Bipartisan Group of 115 Retired and Former Career Ambassadors Warn Senate that Confirming Haspel Would Undercut the Work of Diplomats Around the World
Washington, D.C.—One hundred and fifteen retired and former career and non-career U.S. ambassadors, who served under both Republican and Democratic administrations, today sent a letter to members of the Senate expressing their serious concern over the nomination of Gina Haspel for director of the Central Intelligence Agency (CIA) due to Haspel’s involvement in the agency’s torture program and her subsequent role in the destruction of evidence related to the abuse. The letter comes as the Senate Select Committee on Intelligence holds Haspel’s nomination hearing this morning.
“We have no reason to question Ms. Haspel’s credentials as both a leader and an experienced intelligence professional. Yet she is also emblematic of choices made by certain American officials in the wake of the attacks of September 11, 2001 that dispensed with our ideals and international commitments to the ultimate detriment of our national security,” wrote the ambassadors. “What we do know, based on credible, and as yet uncontested reporting, leaves us of the view that [Ms. Haspel] should be disqualified from holding cabinet rank.”
Gina Haspel ran a secret CIA “black site” detention facility at which at least one detainee, Abd al-Rahim al-Nashiri, was repeatedly tortured, including by waterboarding. Further, she played a central role in advocating for, and ultimately carrying out an order to destroy 92 videotapes of individuals in U.S. custody being subjected to torture, despite the objections of multiple Bush Administration and congressional leaders.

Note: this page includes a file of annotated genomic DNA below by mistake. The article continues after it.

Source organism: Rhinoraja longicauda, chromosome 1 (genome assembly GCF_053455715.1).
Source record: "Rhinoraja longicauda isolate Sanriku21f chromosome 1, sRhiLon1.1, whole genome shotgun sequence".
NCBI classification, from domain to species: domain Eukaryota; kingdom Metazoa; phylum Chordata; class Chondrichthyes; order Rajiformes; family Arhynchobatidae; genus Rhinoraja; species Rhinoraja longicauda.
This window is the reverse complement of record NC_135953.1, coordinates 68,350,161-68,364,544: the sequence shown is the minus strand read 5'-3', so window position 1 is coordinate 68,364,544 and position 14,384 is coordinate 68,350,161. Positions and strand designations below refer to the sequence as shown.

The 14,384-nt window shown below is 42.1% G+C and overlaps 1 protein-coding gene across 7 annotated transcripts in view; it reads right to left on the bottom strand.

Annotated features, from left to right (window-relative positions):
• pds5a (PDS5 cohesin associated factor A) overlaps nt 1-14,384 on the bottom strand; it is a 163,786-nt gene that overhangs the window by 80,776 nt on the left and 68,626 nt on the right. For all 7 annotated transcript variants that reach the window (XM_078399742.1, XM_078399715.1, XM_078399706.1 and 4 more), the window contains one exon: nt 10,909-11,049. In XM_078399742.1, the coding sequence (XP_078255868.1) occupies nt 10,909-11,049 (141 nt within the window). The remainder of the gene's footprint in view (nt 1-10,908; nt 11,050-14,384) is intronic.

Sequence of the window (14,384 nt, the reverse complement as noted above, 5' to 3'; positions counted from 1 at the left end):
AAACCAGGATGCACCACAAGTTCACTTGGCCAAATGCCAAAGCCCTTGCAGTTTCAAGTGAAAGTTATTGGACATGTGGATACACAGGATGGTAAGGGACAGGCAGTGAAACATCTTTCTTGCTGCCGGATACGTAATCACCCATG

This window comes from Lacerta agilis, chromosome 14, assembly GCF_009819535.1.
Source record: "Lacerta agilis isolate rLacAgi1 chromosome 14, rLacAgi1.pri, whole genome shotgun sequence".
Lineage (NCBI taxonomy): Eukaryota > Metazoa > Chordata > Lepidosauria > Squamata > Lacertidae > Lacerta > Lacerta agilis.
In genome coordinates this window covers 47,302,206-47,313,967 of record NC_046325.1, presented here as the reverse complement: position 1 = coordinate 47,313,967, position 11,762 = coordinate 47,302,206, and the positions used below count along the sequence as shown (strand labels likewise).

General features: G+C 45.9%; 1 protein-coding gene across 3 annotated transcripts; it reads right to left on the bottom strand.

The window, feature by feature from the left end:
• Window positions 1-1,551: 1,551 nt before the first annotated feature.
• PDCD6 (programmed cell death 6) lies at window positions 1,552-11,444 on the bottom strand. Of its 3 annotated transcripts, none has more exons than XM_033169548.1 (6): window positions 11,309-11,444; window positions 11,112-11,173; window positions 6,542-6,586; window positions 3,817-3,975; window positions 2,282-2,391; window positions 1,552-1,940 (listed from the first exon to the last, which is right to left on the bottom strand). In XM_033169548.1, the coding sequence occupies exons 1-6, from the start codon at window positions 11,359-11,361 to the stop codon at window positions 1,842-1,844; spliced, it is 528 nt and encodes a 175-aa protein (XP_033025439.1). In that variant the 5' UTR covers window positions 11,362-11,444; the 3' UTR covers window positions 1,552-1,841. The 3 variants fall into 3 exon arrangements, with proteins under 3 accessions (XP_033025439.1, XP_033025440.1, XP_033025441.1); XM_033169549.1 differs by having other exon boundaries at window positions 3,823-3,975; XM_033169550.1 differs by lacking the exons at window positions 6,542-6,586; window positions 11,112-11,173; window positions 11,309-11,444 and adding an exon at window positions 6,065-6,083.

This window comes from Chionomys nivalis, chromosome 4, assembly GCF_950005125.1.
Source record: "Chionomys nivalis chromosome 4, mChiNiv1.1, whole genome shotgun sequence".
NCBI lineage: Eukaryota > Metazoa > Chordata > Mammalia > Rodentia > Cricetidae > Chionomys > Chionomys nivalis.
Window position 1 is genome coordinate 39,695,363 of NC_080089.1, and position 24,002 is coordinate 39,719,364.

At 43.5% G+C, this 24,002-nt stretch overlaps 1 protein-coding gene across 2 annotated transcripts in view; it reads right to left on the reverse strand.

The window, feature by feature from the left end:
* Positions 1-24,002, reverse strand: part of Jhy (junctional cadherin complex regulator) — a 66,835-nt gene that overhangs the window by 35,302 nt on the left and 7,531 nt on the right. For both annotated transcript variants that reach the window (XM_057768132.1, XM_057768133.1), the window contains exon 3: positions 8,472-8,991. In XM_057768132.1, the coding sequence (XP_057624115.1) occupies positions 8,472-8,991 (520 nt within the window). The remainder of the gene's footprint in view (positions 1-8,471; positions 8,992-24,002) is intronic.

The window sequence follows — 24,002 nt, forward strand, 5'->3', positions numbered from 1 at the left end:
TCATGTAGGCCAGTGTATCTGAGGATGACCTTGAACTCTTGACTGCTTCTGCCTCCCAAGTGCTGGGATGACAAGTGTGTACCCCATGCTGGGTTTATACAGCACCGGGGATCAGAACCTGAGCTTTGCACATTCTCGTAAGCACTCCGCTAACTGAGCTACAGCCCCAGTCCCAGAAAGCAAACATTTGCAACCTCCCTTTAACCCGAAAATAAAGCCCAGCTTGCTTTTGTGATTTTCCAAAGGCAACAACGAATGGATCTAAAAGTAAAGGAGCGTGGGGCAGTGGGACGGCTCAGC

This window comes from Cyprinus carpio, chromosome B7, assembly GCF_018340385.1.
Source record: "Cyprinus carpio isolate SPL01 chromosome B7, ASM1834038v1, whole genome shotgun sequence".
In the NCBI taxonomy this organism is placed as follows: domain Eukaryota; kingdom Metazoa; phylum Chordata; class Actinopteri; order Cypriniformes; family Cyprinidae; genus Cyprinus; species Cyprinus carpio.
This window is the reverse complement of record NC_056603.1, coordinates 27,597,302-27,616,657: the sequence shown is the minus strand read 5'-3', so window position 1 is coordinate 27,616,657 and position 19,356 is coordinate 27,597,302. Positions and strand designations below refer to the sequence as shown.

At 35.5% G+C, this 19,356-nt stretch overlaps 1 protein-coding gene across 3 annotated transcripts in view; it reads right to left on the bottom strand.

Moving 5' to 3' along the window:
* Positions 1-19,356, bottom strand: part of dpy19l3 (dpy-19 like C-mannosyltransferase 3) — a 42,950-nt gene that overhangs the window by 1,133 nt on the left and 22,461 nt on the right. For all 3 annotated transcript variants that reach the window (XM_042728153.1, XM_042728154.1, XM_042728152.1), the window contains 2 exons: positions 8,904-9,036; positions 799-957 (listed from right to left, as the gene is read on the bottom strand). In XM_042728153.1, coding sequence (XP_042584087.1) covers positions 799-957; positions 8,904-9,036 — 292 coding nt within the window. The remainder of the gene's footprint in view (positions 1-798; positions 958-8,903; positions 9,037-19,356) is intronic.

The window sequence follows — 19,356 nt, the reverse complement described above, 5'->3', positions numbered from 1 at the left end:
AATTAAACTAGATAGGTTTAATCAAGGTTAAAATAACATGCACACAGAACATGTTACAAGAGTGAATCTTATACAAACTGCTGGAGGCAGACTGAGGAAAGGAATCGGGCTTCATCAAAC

In their letter, the retired and former ambassadors note that Ms. Haspel’s confirmation would reduce the United States’ moral authority and influence, and embolden foreign governments that rely on torture and other forms of inhuman treatment to maintain power.
“The message inherent in [Haspel’s confirmation] will be understood by authoritarian leaders around the world. They will welcome it, as it will allow them to proclaim, however cynically, that their behavior is no different from ours,” added the ambassadors. “Her confirmation will thus undercut the work of countless diplomats, military service members, and intelligence professionals who continue to engage with their foreign counterparts on why the United States believes that torture and other forms of abuse are not only morally wrong, but strategically shortsighted and legally impermissible. In an era in which the rule of law is under considerable strain around the world, this is a cost we can ill afford.”
Haspel’s nomination is also opposed by 109 retired generals and admirals, who similarly addressed a letter to members of the Senate raising their concerns with her role in torture. Human Rights First has opposed Haspel’s nomination as well.
For more information on Gina Haspel’s record see this backgrounder.